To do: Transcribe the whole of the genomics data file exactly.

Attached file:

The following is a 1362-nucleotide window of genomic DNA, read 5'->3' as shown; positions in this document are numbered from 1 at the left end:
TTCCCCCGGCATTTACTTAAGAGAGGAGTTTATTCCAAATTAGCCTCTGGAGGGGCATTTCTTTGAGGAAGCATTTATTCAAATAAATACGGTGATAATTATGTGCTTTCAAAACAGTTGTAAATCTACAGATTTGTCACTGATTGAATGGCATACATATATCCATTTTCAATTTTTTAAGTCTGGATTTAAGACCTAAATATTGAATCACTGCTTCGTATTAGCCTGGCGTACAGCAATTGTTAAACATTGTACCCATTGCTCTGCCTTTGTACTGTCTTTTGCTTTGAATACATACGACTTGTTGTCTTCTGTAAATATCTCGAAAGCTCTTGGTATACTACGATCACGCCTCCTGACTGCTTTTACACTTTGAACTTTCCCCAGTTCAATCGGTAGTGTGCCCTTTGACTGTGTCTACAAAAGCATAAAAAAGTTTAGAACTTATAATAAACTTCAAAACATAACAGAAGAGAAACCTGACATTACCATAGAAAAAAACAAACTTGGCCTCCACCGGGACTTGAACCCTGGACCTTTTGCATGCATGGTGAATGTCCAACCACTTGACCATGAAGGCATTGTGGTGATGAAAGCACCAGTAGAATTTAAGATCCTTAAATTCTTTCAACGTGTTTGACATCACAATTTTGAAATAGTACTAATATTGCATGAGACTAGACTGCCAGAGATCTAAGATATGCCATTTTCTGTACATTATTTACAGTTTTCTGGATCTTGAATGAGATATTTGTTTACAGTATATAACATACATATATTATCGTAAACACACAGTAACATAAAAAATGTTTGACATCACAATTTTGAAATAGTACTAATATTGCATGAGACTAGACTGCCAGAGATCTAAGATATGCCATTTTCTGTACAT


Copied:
The following is a 1362-nucleotide window of genomic DNA, read 5'->3' as shown; positions in this document are numbered from 1 at the left end:
TTCCCCCGGCATTTACTTAAGAGAGGAGTTTATTCCAAATTAGCCTCTGGAGGGGCATTTCTTTGAGGAAGCATTTATTCAAATAAATACGGTGATAATTATGTGCTTTCAAAACAGTTGTAAATCTACAGATTTGTCACTGATTGAATGGCATACATATATCCATTTTCAATTTTTTAAGTCTGGATTTAAGACCTAAATATTGAATCACTGCTTCGTATTAGCCTGGCGTACAGCAATTGTTAAACATTGTACCCATTGCTCTGCCTTTGTACTGTCTTTTGCTTTGAATACATACGACTTGTTGTCTTCTGTAAATATCTCGAAAGCTCTTGGTATACTACGATCACGCCTCCTGACTGCTTTTACACTTTGAACTTTCCCCAGTTCAATCGGTAGTGTGCCCTTTGACTGTGTCTACAAAAGCATAAAAAAGTTTAGAACTTATAATAAACTTCAAAACATAACAGAAGAGAAACCTGACATTACCATAGAAAAAAACAAACTTGGCCTCCACCGGGACTTGAACCCTGGACCTTTTGCATGCATGGTGAATGTCCAACCACTTGACCATGAAGGCATTGTGGTGATGAAAGCACCAGTAGAATTTAAGATCCTTAAATTCTTTCAACGTGTTTGACATCACAATTTTGAAATAGTACTAATATTGCATGAGACTAGACTGCCAGAGATCTAAGATATGCCATTTTCTGTACATTATTTACAGTTTTCTGGATCTTGAATGAGATATTTGTTTACAGTATATAACATACATATATTATCGTAAACACACAGTAACATAAAAAATGTTTGACATCACAATTTTGAAATAGTACTAATATTGCATGAGACTAGACTGCCAGAGATCTAAGATATGCCATTTTCTGTACAT